Top Scientific Breakthroughs 2018: Nobel Prize for Physics Winners
Nov 25 2018 Read 2815 Times
In celebration of 2018’s ground-breaking year of science, we’re going to be taking a look at 5 of our favourite scientific discoveries of the year. So far in this 6-part series, we’ve discovered the impressive and life-changing work of the winners of the Nobel Prizes for Chemistry and Medicine.
Today, we’re looking at the work of Arthur Ashkin, Gerard Mourou and Donna Strickland, three scientists that have successfully developed a laser technique, known as chirped pulse amplification (CPA).
The ‘optical tweezer’
Half of the esteemed prize went to Arthur Ashkin, from Bell Laboratories in the US, who invented the ‘optical tweezer’. The method works to trap atoms, particles and viruses between two beams of light, using the phenomenon radiation pressure. The method works by pushing objects, using radiation pressure, towards the most intense part of a light beam, which is in the middle, holding them there for examination or removal.
This process means that scientists can capture and study living bacteria, without causing them any harm. Optical tweezers are a crucial tool, allowing biologists to study ecosystems without damaging or changing them.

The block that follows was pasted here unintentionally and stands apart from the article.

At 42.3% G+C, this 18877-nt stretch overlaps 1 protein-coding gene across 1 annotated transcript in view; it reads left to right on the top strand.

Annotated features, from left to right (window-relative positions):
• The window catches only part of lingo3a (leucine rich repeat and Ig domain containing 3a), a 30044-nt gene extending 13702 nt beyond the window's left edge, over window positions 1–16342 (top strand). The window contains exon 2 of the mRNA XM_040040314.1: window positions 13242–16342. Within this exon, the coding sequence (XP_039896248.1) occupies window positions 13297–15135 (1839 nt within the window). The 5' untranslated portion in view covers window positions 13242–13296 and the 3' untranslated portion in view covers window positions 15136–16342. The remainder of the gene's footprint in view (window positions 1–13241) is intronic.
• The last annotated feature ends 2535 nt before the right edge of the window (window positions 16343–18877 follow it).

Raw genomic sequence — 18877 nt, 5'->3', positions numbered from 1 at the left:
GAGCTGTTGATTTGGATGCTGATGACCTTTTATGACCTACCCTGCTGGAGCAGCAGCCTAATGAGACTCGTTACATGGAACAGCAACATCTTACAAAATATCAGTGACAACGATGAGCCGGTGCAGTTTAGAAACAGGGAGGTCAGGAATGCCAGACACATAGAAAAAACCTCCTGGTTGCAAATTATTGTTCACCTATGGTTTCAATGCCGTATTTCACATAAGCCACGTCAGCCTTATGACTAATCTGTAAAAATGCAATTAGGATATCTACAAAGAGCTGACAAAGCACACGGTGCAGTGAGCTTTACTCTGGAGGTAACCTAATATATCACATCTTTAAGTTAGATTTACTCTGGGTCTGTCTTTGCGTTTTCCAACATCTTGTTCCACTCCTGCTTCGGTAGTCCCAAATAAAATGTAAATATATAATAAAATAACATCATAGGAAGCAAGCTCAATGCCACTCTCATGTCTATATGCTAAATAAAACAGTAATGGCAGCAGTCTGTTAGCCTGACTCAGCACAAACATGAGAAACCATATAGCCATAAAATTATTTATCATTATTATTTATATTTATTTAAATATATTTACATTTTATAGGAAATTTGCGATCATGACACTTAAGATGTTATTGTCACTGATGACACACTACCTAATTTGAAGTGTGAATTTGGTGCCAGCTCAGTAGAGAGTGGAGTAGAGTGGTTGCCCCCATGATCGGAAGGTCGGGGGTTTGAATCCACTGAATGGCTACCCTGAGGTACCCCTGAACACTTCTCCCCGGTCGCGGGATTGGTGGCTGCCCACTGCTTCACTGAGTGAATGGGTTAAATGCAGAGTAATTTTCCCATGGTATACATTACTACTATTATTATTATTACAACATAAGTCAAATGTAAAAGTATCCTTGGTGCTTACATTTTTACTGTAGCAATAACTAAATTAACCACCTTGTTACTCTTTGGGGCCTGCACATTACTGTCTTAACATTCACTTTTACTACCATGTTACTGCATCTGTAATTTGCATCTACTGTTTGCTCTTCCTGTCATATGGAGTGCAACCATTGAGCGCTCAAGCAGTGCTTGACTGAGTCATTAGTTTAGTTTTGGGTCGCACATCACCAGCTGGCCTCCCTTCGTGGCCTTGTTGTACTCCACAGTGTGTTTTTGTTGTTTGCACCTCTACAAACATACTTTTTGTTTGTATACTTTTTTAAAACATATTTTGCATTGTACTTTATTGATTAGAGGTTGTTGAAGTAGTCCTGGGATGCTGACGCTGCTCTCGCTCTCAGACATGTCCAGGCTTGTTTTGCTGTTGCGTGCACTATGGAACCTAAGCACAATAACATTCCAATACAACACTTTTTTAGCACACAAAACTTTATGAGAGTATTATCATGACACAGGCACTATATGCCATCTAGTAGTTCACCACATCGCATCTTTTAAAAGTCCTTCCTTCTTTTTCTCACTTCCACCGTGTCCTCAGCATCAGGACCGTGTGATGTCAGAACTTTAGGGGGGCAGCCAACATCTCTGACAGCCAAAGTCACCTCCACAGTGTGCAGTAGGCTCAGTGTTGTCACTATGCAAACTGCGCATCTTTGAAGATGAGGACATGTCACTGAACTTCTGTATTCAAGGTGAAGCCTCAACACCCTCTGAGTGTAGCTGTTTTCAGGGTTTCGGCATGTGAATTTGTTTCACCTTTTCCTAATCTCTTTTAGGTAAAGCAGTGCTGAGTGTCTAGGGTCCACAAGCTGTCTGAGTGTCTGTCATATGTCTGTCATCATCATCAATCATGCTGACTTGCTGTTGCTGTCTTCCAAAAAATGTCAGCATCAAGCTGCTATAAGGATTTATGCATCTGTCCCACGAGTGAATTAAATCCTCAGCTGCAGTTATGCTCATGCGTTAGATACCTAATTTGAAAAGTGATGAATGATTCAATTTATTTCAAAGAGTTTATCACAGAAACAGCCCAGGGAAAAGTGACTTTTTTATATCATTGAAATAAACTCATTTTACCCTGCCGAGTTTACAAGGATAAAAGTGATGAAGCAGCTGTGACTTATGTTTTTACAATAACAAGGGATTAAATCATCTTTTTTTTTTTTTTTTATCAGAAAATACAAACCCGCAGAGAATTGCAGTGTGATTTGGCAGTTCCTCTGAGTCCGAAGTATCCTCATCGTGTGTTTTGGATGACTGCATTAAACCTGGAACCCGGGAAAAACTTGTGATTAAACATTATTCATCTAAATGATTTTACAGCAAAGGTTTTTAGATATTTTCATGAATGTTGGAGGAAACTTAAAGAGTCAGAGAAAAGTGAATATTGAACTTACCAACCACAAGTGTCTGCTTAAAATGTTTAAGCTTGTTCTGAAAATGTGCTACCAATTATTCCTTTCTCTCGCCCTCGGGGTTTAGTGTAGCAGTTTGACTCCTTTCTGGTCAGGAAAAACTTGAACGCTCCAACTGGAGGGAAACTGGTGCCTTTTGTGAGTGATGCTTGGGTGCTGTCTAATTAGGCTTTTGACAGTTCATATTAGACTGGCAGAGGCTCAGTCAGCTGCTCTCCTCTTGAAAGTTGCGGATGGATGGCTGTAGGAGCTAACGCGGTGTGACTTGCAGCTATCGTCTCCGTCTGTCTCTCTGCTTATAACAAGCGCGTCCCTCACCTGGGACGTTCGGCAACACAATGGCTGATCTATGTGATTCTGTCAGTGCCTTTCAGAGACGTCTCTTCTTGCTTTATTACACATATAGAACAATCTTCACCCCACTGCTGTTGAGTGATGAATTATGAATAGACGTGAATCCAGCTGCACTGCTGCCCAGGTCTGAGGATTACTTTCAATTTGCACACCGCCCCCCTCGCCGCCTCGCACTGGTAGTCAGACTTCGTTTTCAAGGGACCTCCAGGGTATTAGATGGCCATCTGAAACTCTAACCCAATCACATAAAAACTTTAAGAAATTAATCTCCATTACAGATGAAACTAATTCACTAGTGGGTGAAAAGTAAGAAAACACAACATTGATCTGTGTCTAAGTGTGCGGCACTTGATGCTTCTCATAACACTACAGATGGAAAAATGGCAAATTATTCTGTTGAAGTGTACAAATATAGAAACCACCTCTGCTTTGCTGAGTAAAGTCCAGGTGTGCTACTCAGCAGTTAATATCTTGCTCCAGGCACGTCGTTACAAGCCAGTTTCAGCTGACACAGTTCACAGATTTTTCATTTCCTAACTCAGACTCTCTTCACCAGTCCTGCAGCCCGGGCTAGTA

3rd female prize winner
This year’s Nobel Prize for Physics is ground-breaking in more than one way. As well as providing valuable research for scientific discovery, the prize was awarded to the third female winner in the history of the Nobel Prize. Donna Strickland is the only female winner of the Nobel Prize for Physics in the last 55 years, following Marie Curie and Maria Goeppert Mayer.
Dr Strickland and Dr Mourou’s work led to the invention of the shortest and most powerful laser pulses ever produced. Their technique, CPA, slows down laser pulses, amplifies them and finally compresses them. This, in turn, compresses the laser beams and makes the intensity of the pulse much greater.
Chirped pulse amplification is fast becoming the standard way to create high intensity laser beams, with a variety of potential applications, including corrective eye surgery.
Scientific breakthroughs 2018
As this year comes to a close, we’re taking a look at some of our favourite scientific discoveries of 2018. If you haven’t already, be sure to check out parts one and two of this series. Our next post looks at how stem cells can be used to combat blindness, while our article ‘Column Technology for Achiral SFC Separations’ delves deeper into the world of supercritical fluid chromatography.
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